You’ve heard of pay-for-play, right? How about pay-for-pay?
Here’s an idea that seems to make some sense. Don’t limit Wall Street pay and bonuses, but require higher FDIC premium payments if a bank’s pay structure is deemed to be “risky”, such as incentive bonuses for writing more loans (which leads to bankers writing riskier loans).
NEW YORK (CNNMoney.com) — The nation’s top banking regulator is considering a new rule which could require lenders to pony up if they rely on potentially risky pay practices.
In a proposal made Tuesday, the Federal Deposit Insurance Corporation said it wants employee compensation to be another factor in how it determines payments banks are required to make in order to support the agency’s deposit insurance fund.
In essence, banks that continue to dangle lucrative incentives in front of employees for making questionable loans, for example, would have to pay more than their fair share.
Many critics have cited that risky pay practices were not only a factor in the collapse of such large financial institutions as Bear Stearns and Lehman Brothers but also many of the regional and community lenders that have gone under over the past two years.
FDIC Chairman Sheila Bair noted however, that the proposal would not seek to limit pay of bank employees or its executives. Instead, the FDIC wants to push banks to tie pay with the company’s long-term performance.
“This is not about levels, it is about structure,” Bair said during a press conference Tuesday.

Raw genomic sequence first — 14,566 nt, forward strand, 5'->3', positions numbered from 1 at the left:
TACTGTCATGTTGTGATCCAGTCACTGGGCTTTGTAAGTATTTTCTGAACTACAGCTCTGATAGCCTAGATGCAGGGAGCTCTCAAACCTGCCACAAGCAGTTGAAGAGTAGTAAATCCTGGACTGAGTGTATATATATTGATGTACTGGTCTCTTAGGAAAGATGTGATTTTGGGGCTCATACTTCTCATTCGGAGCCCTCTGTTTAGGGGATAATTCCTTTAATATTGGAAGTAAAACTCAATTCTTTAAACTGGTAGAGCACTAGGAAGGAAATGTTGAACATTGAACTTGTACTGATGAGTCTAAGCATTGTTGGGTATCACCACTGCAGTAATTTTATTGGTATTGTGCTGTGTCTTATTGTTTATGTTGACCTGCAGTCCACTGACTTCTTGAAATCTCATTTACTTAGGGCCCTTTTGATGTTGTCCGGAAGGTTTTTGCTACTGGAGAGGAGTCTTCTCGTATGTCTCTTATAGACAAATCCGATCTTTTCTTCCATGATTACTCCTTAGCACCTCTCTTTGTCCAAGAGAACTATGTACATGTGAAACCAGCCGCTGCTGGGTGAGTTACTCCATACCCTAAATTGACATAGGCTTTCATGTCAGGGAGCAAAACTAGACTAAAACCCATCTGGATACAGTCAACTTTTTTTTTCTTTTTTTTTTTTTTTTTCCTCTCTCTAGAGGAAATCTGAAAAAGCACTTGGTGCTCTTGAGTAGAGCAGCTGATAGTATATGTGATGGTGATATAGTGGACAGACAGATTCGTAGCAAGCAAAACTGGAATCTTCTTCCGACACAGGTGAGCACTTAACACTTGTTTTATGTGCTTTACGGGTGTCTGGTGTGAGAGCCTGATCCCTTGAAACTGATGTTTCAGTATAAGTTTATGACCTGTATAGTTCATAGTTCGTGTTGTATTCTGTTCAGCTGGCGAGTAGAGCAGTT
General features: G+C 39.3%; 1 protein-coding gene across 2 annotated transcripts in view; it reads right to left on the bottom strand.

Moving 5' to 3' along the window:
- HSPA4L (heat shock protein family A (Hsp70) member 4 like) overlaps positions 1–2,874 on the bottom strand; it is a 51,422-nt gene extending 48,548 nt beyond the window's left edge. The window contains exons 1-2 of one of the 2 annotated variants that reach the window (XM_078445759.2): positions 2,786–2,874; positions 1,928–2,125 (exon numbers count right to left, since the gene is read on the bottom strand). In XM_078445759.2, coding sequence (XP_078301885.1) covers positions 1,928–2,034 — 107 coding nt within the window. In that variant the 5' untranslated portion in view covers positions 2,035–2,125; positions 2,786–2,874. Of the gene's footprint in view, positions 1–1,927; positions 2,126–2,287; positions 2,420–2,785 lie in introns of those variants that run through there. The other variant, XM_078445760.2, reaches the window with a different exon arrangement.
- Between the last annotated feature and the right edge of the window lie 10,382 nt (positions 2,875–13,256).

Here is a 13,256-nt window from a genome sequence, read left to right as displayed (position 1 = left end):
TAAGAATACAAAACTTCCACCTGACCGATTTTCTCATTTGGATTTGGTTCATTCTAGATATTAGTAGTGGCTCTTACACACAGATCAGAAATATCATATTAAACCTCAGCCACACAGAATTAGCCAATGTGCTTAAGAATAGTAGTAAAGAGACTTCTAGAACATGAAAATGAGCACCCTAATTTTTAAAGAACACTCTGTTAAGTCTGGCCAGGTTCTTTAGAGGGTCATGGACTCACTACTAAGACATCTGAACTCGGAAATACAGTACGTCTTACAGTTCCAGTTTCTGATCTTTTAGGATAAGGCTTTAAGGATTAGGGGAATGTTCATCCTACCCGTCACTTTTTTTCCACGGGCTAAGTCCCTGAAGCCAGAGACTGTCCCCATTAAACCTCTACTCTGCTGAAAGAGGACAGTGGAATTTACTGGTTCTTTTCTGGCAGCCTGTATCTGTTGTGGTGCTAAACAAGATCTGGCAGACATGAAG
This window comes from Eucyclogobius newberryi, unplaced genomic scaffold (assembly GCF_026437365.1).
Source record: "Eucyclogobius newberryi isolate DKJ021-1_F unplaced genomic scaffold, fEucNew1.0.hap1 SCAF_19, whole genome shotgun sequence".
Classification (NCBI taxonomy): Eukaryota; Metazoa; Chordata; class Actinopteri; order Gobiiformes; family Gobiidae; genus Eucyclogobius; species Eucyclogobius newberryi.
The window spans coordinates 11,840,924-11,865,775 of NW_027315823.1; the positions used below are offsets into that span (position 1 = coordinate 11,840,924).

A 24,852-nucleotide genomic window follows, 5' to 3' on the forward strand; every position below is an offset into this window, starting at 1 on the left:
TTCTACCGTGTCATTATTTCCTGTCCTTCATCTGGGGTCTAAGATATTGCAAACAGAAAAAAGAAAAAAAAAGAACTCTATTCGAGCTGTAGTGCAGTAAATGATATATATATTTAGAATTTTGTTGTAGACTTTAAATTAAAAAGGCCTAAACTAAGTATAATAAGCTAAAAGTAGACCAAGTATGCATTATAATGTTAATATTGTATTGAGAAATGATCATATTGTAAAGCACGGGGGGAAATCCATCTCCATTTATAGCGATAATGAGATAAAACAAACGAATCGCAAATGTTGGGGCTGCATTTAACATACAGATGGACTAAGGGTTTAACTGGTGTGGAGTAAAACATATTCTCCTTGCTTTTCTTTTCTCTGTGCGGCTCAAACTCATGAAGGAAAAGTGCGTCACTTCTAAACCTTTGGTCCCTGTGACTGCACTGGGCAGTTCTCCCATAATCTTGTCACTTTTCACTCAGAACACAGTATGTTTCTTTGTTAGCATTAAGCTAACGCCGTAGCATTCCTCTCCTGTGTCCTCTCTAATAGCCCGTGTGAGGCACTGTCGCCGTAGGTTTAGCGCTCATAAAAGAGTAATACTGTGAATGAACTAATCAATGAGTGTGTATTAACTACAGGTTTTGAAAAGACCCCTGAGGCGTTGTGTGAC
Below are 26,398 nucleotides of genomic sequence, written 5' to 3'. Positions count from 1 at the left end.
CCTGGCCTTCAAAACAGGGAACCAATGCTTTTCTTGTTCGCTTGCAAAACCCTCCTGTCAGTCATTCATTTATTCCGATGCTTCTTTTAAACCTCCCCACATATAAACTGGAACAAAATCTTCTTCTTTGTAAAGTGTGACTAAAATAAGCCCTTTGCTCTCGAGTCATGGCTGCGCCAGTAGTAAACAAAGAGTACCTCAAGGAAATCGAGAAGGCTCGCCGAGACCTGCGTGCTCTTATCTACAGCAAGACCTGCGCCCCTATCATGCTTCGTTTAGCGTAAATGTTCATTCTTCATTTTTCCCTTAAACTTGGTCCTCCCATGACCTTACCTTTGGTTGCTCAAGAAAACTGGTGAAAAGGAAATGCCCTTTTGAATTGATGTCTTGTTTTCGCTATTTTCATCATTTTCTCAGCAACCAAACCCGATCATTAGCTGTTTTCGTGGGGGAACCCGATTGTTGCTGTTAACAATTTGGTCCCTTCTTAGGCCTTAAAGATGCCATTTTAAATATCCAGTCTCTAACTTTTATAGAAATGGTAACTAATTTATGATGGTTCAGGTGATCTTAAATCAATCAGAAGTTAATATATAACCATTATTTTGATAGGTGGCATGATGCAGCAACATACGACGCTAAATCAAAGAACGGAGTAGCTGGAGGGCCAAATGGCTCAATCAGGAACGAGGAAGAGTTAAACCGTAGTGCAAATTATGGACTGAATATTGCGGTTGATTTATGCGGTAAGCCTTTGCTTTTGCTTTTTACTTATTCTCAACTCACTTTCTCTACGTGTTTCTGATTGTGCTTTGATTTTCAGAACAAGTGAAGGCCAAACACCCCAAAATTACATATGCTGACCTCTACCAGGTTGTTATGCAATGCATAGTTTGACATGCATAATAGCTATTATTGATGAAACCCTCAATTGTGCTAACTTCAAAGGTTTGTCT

Now, as all of you know, I’m a good little liberal … but I’m also a good little capitalist. I think regulation is a good thing, but there is such a thing as overreaching regulation. And Sheila Bair’s suggestion seems like a good compromise … no limits on how or how much bank employees are compensated, but higher FDIC premium payments if compensation is tied too much to short-term quarterly or annual results, rather than long-term performance.
Like many people, I want to get paid, and I want to get paid well … but I’d also rather that my firm stick around for the long haul, and that it continue to perform well. I’d like to make my career at Morgan Stanley, and this means that I want the company to be doing as well (or better) in 2033 when I retire as it did in 2007. But I didn’t get a raise or a bonus last year (not even a cost-of-living adjustment), and it’s still unknown whether people at my level will be getting any sort of compensation increases for this year. I figure we’ll find out after our earnings are announced next week. My fingers are crossed, but I’m not expecting anything … hopefully, I’ll be pleasantly surprised.